TVE is best known for building the Ford Falcon XR6 and XR8 models for Ford. It also engineered a range of higher performance cars, the T-Serieswith TE50 & TS50 models based on the Ford AU Falcon and the TL50 derived from the Ford AU Fairlane. The FTE T-Series models were launched in October 1999 under the FTE name, FTE being an acronym for Ford Tickford Experience. The "T-Series" was produced in very limited numbers with 842 built (including pre-production press vehicles). The third series, known as the T3 was the final resting place for the Ford Windsor V8 engine and the last model from TVE.
In 2001 the whole Tickford Group in UK, Germany, Australia and USA, was acquired by Prodrive, the British motor sport company and, in 2002, its Australian joint venture with Ford, Tickford Vehicle Engineering, was rebranded as Ford Performance Vehicles. The Tickford name disappeared again.
In December 2006, the management team of Prodrive Test Technology, running the former Tickford site at Milton Keynes, purchased the business from Prodrive, renaming it Tickford Powertrain Test. The company now focused on the independent engine and vehicle testing needs of vehicle manufacturers, component companies and the catalyst and petroleum industries. In June 2007, the company acquired Scott Gibbin Ltd, a Peterborough-based engine test and development company. In the spring of 2009 the Peterborough site was closed and the work transferred to the Milton Keynes facility in Tanners Drive.
Intertek Group plc, a provider of Assurance, Testing, Inspection and Certification services to a wide range of industries worldwide, acquired Tickford Powertrain Test on 31st of December 2012 from its management shareholders. Traded as Intertek Tickford for 12 months and then latterly just Intertek.[ citation needed ].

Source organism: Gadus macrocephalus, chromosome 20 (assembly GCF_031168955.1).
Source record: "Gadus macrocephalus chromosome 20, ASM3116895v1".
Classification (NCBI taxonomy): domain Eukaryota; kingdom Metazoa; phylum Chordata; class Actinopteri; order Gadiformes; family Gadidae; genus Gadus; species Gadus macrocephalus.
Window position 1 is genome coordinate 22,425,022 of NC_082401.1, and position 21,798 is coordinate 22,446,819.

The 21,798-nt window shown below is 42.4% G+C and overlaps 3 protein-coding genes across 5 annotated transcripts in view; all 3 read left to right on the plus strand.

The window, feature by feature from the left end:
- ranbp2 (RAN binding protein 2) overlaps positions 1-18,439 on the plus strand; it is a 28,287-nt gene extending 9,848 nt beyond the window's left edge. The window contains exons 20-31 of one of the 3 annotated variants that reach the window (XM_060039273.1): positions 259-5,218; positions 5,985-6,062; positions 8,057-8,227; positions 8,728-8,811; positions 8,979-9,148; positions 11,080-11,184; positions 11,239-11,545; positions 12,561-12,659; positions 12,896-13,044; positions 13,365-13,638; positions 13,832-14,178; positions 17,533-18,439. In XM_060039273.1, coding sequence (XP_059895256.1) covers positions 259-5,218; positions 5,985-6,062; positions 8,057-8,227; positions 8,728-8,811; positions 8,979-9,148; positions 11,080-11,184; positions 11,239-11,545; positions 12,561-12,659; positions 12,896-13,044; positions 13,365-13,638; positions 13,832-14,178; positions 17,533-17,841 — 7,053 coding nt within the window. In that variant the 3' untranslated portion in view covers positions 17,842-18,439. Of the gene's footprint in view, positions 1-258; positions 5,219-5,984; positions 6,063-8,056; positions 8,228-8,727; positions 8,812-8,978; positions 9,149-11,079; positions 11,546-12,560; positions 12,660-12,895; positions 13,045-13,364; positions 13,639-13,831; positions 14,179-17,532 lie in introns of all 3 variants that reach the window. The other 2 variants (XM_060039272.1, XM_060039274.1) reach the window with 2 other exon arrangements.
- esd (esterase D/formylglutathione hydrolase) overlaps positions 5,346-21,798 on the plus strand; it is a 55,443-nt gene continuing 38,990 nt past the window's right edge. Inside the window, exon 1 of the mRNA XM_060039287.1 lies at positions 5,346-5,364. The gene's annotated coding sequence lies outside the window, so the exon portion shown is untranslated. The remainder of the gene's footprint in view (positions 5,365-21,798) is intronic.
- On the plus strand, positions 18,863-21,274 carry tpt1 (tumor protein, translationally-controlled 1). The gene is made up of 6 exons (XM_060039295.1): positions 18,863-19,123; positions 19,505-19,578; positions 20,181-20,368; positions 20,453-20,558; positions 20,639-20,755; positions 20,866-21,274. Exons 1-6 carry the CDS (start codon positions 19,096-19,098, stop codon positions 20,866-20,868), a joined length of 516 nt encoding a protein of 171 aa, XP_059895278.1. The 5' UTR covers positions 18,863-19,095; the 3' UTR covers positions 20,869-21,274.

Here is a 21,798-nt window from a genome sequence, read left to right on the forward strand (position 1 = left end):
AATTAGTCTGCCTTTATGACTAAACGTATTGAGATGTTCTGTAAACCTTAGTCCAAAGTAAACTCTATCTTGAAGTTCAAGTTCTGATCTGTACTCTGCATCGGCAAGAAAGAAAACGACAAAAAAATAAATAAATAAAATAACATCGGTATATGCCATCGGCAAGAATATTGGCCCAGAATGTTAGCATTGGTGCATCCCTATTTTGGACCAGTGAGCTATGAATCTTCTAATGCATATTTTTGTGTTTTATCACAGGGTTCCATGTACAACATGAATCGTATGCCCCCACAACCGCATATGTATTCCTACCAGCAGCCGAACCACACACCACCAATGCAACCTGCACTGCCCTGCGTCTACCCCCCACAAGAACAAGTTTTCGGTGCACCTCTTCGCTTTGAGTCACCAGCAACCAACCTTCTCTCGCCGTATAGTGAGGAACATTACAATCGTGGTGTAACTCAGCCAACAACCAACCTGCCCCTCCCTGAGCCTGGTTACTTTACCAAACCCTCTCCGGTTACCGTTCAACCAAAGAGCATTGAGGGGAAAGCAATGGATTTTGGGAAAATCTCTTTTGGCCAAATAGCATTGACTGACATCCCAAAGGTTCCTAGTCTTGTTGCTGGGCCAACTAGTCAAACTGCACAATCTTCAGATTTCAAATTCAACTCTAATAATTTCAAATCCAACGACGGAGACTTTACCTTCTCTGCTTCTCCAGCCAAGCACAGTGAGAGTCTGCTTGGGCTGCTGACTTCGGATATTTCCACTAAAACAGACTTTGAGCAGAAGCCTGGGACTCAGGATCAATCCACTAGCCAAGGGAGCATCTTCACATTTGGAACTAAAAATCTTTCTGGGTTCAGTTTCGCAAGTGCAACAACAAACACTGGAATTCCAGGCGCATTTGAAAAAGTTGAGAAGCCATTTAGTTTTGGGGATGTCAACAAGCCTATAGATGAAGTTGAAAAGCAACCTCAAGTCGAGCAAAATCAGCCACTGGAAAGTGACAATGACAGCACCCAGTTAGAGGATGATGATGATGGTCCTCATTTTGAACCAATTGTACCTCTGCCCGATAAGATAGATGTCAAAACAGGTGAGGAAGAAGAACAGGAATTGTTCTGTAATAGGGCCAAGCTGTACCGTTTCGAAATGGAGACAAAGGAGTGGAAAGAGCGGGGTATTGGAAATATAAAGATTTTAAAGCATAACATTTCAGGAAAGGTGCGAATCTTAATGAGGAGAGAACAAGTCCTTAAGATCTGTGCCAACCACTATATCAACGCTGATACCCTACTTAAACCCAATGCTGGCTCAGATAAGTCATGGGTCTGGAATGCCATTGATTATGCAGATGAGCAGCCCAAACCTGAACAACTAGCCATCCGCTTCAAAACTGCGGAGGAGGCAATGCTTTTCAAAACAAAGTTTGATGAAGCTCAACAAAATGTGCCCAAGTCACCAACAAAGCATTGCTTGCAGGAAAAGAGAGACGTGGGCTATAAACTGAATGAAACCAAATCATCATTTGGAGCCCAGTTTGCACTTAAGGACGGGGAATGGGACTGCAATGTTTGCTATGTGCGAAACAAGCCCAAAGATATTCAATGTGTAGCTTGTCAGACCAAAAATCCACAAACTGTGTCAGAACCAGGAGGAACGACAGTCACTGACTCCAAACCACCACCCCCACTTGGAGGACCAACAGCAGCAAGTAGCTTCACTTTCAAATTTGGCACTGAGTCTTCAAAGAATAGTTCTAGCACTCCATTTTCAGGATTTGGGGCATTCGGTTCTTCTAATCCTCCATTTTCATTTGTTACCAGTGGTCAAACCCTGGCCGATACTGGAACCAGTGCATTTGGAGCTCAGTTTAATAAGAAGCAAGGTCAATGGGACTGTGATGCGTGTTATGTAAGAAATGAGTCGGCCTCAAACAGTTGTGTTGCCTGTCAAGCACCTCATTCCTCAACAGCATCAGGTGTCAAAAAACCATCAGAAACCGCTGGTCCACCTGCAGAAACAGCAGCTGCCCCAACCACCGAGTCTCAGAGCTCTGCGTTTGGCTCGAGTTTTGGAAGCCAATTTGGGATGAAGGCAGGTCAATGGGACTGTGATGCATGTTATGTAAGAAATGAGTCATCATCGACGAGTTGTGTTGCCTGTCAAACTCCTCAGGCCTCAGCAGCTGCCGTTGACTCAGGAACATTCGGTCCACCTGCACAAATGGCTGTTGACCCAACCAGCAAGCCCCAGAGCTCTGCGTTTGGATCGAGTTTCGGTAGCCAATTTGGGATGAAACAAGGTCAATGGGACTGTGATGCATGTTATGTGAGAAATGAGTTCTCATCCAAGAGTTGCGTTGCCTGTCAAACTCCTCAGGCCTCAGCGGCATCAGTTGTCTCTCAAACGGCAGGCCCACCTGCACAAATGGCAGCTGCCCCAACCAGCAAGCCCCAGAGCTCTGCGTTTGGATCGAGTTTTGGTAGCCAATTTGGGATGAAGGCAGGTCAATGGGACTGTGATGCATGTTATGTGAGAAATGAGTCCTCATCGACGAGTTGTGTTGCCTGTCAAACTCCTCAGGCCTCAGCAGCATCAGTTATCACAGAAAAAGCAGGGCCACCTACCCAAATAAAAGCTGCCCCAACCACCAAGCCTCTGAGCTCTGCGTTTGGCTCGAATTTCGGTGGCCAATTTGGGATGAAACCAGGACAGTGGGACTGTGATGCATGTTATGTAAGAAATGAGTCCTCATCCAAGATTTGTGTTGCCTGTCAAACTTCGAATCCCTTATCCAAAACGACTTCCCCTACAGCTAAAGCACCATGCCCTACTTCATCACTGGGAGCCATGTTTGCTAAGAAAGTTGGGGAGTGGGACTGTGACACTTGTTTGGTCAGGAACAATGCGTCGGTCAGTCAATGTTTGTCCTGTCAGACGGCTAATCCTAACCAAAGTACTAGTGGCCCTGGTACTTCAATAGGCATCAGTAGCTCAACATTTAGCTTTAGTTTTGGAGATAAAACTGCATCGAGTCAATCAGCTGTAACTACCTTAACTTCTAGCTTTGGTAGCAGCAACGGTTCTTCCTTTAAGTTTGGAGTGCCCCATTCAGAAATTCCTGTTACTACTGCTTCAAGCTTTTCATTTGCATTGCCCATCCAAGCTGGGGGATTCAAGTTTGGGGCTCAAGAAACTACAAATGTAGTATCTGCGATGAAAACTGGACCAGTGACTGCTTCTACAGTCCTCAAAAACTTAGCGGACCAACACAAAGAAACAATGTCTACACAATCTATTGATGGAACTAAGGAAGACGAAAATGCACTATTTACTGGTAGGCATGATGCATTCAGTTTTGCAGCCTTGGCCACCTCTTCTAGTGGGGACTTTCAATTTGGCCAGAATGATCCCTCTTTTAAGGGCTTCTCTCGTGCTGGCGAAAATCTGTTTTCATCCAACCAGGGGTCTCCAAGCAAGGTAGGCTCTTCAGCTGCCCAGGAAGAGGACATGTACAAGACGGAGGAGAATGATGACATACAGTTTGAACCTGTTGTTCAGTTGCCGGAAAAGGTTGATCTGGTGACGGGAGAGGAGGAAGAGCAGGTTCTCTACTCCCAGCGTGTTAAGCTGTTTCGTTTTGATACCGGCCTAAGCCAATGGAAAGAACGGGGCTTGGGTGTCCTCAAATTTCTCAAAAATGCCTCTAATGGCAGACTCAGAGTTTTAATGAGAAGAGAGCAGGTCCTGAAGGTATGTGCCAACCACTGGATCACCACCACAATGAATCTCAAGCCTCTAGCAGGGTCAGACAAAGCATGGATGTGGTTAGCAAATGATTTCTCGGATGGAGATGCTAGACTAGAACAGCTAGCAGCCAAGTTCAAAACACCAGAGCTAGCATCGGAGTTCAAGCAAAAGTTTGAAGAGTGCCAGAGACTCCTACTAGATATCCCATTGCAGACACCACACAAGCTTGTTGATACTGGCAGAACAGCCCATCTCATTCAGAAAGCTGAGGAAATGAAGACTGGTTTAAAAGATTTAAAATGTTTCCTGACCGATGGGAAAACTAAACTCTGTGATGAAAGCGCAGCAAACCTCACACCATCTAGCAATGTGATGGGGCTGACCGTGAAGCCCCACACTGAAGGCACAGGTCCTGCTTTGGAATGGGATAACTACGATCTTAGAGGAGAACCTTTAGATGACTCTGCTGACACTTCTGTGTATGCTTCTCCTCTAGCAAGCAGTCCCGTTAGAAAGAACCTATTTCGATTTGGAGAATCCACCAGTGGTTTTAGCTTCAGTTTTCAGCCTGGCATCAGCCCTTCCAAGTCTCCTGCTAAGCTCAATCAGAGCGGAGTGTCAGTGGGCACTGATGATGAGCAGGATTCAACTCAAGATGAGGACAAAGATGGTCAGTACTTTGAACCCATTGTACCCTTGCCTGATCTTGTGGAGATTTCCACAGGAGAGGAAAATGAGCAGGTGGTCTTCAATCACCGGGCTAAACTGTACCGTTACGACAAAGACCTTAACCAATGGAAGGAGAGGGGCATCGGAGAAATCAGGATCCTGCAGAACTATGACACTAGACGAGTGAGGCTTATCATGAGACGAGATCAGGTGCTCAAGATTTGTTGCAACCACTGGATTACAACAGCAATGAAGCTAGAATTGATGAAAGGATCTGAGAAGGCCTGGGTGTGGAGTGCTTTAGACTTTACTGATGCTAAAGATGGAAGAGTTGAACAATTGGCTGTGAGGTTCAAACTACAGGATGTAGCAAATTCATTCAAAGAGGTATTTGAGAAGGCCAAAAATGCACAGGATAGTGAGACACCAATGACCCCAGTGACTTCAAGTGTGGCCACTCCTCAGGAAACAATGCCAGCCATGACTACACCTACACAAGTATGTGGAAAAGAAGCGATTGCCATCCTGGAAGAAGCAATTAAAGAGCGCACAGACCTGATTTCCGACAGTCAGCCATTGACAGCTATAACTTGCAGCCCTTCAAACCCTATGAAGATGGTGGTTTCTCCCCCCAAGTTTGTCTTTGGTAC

In 2016, through Prodrive, Tickford returned to the Australian automotive market. Offering high performance upgrades to the Ford Mustang, Ranger and Everest.This was as a result of Ford Australia shutting down local production, ending the Falcon model and discontinuing the Ford Performance Vehicles brand.
Tickford built on its engine performance heritage with the development of V8 racing engines for Aston Martin. These were raced in Nimrod and EMKA chassis and powered Nimrod to third place in the 1983 World Endurance Championship for Makes. Tickford also developed Cosworth engines for Ray Mallock Racing and Ecurie Ecosse, with the latter gaining second place in the C2 Class of the 1987 World Sports Prototype Championship for Teams.
In the late 1980s Tickford designed, developed and built Formula One engines, including some with unique 5-valve cylinder heads. A Tickford 5v version of the Judd V8 was commissioned by Camel Team Lotus for Nelson Piquet and Satoru Nakajima to use.
Aston Martin Lagonda Global Holdings PLC is an English manufacturer of luxury sports cars and grand tourers. Its predecessor was founded in 1913 by Lionel Martin and Robert Bamford. Steered from 1947 by David Brown, it became associated with expensive grand touring cars in the 1950s and 1960s, and with the fictional character James Bond following his use of a DB5 model in the 1964 film Goldfinger. Their sports cars are regarded as a British cultural icon. Aston Martin has held a Royal Warrant as purveyor of motorcars to the Prince of Wales since 1982, and has over 160 car dealerships in 53 countries, making it a global automobile brand. The company is traded at the London Stock Exchange and is a constituent of the FTSE 250 Index. In 2003 it received the Queen's Award for Enterprise for outstanding contribution to international trade. The company has survived seven bankruptcies throughout its history.